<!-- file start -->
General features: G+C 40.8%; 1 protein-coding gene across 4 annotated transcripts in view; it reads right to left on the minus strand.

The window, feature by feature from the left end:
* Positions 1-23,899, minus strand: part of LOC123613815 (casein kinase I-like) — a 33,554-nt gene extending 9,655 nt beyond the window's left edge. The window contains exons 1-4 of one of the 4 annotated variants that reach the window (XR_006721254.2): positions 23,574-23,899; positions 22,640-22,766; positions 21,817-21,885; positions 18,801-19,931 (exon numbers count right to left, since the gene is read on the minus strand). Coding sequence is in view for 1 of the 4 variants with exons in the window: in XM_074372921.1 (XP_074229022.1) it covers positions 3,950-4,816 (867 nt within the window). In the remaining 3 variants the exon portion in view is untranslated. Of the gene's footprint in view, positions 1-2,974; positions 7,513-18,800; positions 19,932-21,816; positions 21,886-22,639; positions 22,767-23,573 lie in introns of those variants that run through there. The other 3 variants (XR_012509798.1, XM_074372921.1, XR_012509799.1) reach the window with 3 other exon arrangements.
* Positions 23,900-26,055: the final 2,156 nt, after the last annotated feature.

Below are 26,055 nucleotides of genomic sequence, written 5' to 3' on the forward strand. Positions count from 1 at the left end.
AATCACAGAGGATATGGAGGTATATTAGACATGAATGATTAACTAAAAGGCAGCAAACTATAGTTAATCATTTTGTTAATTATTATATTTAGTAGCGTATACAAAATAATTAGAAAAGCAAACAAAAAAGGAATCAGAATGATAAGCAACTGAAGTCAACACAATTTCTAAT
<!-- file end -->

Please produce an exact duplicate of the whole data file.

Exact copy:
General features: G+C 40.8%; 1 protein-coding gene across 4 annotated transcripts in view; it reads right to left on the minus strand.

The window, feature by feature from the left end:
* Positions 1-23,899, minus strand: part of LOC123613815 (casein kinase I-like) — a 33,554-nt gene extending 9,655 nt beyond the window's left edge. The window contains exons 1-4 of one of the 4 annotated variants that reach the window (XR_006721254.2): positions 23,574-23,899; positions 22,640-22,766; positions 21,817-21,885; positions 18,801-19,931 (exon numbers count right to left, since the gene is read on the minus strand). Coding sequence is in view for 1 of the 4 variants with exons in the window: in XM_074372921.1 (XP_074229022.1) it covers positions 3,950-4,816 (867 nt within the window). In the remaining 3 variants the exon portion in view is untranslated. Of the gene's footprint in view, positions 1-2,974; positions 7,513-18,800; positions 19,932-21,816; positions 21,886-22,639; positions 22,767-23,573 lie in introns of those variants that run through there. The other 3 variants (XR_012509798.1, XM_074372921.1, XR_012509799.1) reach the window with 3 other exon arrangements.
* Positions 23,900-26,055: the final 2,156 nt, after the last annotated feature.

Below are 26,055 nucleotides of genomic sequence, written 5' to 3' on the forward strand. Positions count from 1 at the left end.
AATCACAGAGGATATGGAGGTATATTAGACATGAATGATTAACTAAAAGGCAGCAAACTATAGTTAATCATTTTGTTAATTATTATATTTAGTAGCGTATACAAAATAATTAGAAAAGCAAACAAAAAAGGAATCAGAATGATAAGCAACTGAAGTCAACACAATTTCTAAT